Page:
Investigative

Steve Bannon believed Donald Trump had early stage dementia, TV producer claims

Former White House strategist Steve Bannon thought Donald Trump was suffering from early-stage dementia and campaigned covertly to remove him from office via the 25th amendment, according to a veteran TV producer. Ira Rosen, the author of a new memoir about his work for CBS, Ticking Clock: Behind the Scenes at 60 Minutes, was speaking to Skullduggery, a podcast from Yahoo News. Rosen told hosts Michael Isikoff and Daniel Klaidman his book was “not a dish on this person or that person”, then gave listeners a taste of the dish inside.

Shortnews

Poll

Biden with 50 percent approval

About half of Americans approve of President Biden’s job performance nearly a month into his presidency, though Democrats and Republicans are sharply divided in their perceptions, according to a new Quinnipiac University poll released Wednesday. The survey, which questioned more than 1,000 U.S. adults from Feb. 11 to Feb. 14, found that overall, Biden currently has a positive job approval rating of 50 percent, compared to 38 percent who disapprove.

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Poll

Biden with 50 percent approval

About half of Americans approve of President Biden’s job performance nearly a month into his presidency, though Democrats and Republicans are sharply divided in their perceptions, according to a new Quinnipiac University poll released Wednesday. The survey, which questioned more than 1,000 U.S. adults from Feb. 11 to Feb. 14, found that overall, Biden currently has a positive job approval rating of 50 percent, compared to 38 percent who disapprove.

Biden’s approval rating remains relatively unchanged from Quinnipiac’s first poll of his presidency released earlier this month, which showed that about 49 percent of Americans approved of his job performance, compared to 36 percent who had a negative perception of the new administration.

Wednesday’s poll, which reported a margin of error of 3 percentage points, found that Democrats overwhelmingly support Biden’s performance, 91 percent to 2 percent, while Republicans disapprove 82 percent to 11 percent.

Among survey respondents who were registered voters, Biden’s job approval lies at 52 percent to 38 percent, which Quinnipiac noted is nearly the inverse of former President Trump’s at the same point in 2017, when the Republican had a negative job approval rating of 38 percent to 55 percent.

Quinnipiac University polling analyst Tim Malloy said in a press release on the poll’s findings that Biden’s approval numbers are “solid, but not particularly dazzling.”

Malloy added, however, “there may be some solace in the knowledge that his predecessor spent four years in office without getting very close to 50 percent.”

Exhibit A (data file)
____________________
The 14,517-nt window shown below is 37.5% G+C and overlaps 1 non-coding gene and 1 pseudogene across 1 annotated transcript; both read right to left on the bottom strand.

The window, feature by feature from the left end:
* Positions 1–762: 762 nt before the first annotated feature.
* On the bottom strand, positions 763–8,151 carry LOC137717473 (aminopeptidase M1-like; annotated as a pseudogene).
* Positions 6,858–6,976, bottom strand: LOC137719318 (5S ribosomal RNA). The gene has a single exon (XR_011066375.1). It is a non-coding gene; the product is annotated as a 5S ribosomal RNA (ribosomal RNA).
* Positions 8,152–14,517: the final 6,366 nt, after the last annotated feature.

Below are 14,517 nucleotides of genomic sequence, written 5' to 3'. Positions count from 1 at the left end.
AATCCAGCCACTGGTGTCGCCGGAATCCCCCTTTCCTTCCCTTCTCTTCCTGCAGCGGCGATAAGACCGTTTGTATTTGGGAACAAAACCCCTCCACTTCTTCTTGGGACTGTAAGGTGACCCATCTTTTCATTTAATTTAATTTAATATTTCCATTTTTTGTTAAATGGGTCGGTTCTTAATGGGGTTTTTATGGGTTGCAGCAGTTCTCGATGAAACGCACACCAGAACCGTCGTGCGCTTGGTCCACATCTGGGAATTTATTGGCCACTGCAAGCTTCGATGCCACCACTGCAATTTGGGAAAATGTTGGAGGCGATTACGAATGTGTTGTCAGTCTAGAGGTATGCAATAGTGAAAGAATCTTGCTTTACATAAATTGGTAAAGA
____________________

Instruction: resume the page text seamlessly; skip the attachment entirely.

When it comes to the coronavirus pandemic, 58 percent of those surveyed said they approved of Biden’s efforts to combat the virus, with 48 percent approving of his handling of the American economy, which has suffered for months as businesses have been forced to shut down and layoff workers during the pandemic.

Quinnipiac began conducting the poll the same day Biden announced that the U.S. had secured an additional 200 million doses of the coronavirus vaccine, adding that the country should have enough doses from Moderna and Pfizer-BioNTech to inoculate every American by the end of July.

The administration is also engaged in ongoing negotiations with Congress on the president’s proposed $1.9 trillion relief package. Democratic leaders in Congress have indicated they are prepared to pass the bill, called the American Rescue Plan, with or without Republican votes in the coming weeks.

However, Americans are mixed when it comes to the administration’s plans for reopening schools amid the pandemic, with 42 percent approving and 38 percent indicating disapproval with Biden’s response.

Biden clarified Tuesday that his goal is to have the majority of K-8 schools physically reopened five days a week by the end of his first 100 days in office. The remarks came after White House press secretary Jen Psaki said last week that Biden aimed to have more than 50 percent of schools holding at least one day of in-person learning per week by the end of his first 100 days.

USA - Mexico

Biden formally ends Trump's border emergency

President Joe Biden on Thursday formally terminated former President Donald Trump's two-year-old declaration of a national emergency at the U.S.-Mexico border and halted the flow of government funds toward construction of the border wall. But roughly 3,600 troops deployed to the border won’t be coming home anytime soon, according to the Pentagon. In a letter to House Speaker Nancy Pelosi and Vice President Kamala Harris, in her capacity as president of the Senate, Biden called the order by his predecessor "unwarranted." Biden also announced that government funds would no longer be diverted toward construction of a border wall, stating that he was "directing a careful review of all resources appropriated or redirected to that end."

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USA - Mexico

Biden formally ends Trump's border emergency